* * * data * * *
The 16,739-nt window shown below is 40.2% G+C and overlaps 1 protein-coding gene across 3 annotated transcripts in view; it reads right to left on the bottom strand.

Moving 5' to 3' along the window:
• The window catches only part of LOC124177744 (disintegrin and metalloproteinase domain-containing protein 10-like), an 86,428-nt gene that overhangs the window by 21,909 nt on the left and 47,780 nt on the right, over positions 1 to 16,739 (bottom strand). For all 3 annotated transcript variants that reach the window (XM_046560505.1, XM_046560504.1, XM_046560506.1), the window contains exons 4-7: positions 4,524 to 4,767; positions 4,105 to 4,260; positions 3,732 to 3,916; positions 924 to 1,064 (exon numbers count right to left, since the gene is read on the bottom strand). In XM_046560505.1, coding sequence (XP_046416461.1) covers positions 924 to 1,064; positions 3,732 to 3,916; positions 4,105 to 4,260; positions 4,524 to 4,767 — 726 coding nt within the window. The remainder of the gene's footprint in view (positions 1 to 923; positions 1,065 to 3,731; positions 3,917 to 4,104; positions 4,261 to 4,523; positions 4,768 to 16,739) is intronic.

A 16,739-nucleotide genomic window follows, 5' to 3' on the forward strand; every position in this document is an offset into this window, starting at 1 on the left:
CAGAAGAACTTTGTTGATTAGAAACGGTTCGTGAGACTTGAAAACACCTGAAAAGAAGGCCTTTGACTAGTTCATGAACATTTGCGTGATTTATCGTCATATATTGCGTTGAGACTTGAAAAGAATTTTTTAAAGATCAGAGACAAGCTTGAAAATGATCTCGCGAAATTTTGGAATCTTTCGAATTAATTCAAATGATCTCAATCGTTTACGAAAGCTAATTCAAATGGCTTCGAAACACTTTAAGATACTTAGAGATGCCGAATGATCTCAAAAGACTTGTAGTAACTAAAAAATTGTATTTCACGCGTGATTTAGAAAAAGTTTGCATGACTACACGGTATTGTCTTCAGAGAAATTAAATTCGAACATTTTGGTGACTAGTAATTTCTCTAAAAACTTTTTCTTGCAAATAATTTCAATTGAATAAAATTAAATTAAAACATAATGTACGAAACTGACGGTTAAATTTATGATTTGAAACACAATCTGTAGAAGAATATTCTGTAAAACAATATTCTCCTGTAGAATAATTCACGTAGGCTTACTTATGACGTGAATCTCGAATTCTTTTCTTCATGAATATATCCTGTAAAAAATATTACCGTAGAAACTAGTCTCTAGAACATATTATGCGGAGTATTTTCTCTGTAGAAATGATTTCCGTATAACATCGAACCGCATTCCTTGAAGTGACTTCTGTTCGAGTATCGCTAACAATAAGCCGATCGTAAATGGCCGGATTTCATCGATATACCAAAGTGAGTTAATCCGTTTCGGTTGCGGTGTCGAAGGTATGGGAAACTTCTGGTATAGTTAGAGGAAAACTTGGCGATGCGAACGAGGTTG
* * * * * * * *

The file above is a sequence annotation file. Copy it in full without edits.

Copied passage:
The 16,739-nt window shown below is 40.2% G+C and overlaps 1 protein-coding gene across 3 annotated transcripts in view; it reads right to left on the bottom strand.

Moving 5' to 3' along the window:
• The window catches only part of LOC124177744 (disintegrin and metalloproteinase domain-containing protein 10-like), an 86,428-nt gene that overhangs the window by 21,909 nt on the left and 47,780 nt on the right, over positions 1 to 16,739 (bottom strand). For all 3 annotated transcript variants that reach the window (XM_046560505.1, XM_046560504.1, XM_046560506.1), the window contains exons 4-7: positions 4,524 to 4,767; positions 4,105 to 4,260; positions 3,732 to 3,916; positions 924 to 1,064 (exon numbers count right to left, since the gene is read on the bottom strand). In XM_046560505.1, coding sequence (XP_046416461.1) covers positions 924 to 1,064; positions 3,732 to 3,916; positions 4,105 to 4,260; positions 4,524 to 4,767 — 726 coding nt within the window. The remainder of the gene's footprint in view (positions 1 to 923; positions 1,065 to 3,731; positions 3,917 to 4,104; positions 4,261 to 4,523; positions 4,768 to 16,739) is intronic.

A 16,739-nucleotide genomic window follows, 5' to 3' on the forward strand; every position in this document is an offset into this window, starting at 1 on the left:
CAGAAGAACTTTGTTGATTAGAAACGGTTCGTGAGACTTGAAAACACCTGAAAAGAAGGCCTTTGACTAGTTCATGAACATTTGCGTGATTTATCGTCATATATTGCGTTGAGACTTGAAAAGAATTTTTTAAAGATCAGAGACAAGCTTGAAAATGATCTCGCGAAATTTTGGAATCTTTCGAATTAATTCAAATGATCTCAATCGTTTACGAAAGCTAATTCAAATGGCTTCGAAACACTTTAAGATACTTAGAGATGCCGAATGATCTCAAAAGACTTGTAGTAACTAAAAAATTGTATTTCACGCGTGATTTAGAAAAAGTTTGCATGACTACACGGTATTGTCTTCAGAGAAATTAAATTCGAACATTTTGGTGACTAGTAATTTCTCTAAAAACTTTTTCTTGCAAATAATTTCAATTGAATAAAATTAAATTAAAACATAATGTACGAAACTGACGGTTAAATTTATGATTTGAAACACAATCTGTAGAAGAATATTCTGTAAAACAATATTCTCCTGTAGAATAATTCACGTAGGCTTACTTATGACGTGAATCTCGAATTCTTTTCTTCATGAATATATCCTGTAAAAAATATTACCGTAGAAACTAGTCTCTAGAACATATTATGCGGAGTATTTTCTCTGTAGAAATGATTTCCGTATAACATCGAACCGCATTCCTTGAAGTGACTTCTGTTCGAGTATCGCTAACAATAAGCCGATCGTAAATGGCCGGATTTCATCGATATACCAAAGTGAGTTAATCCGTTTCGGTTGCGGTGTCGAAGGTATGGGAAACTTCTGGTATAGTTAGAGGAAAACTTGGCGATGCGAACGAGGTTG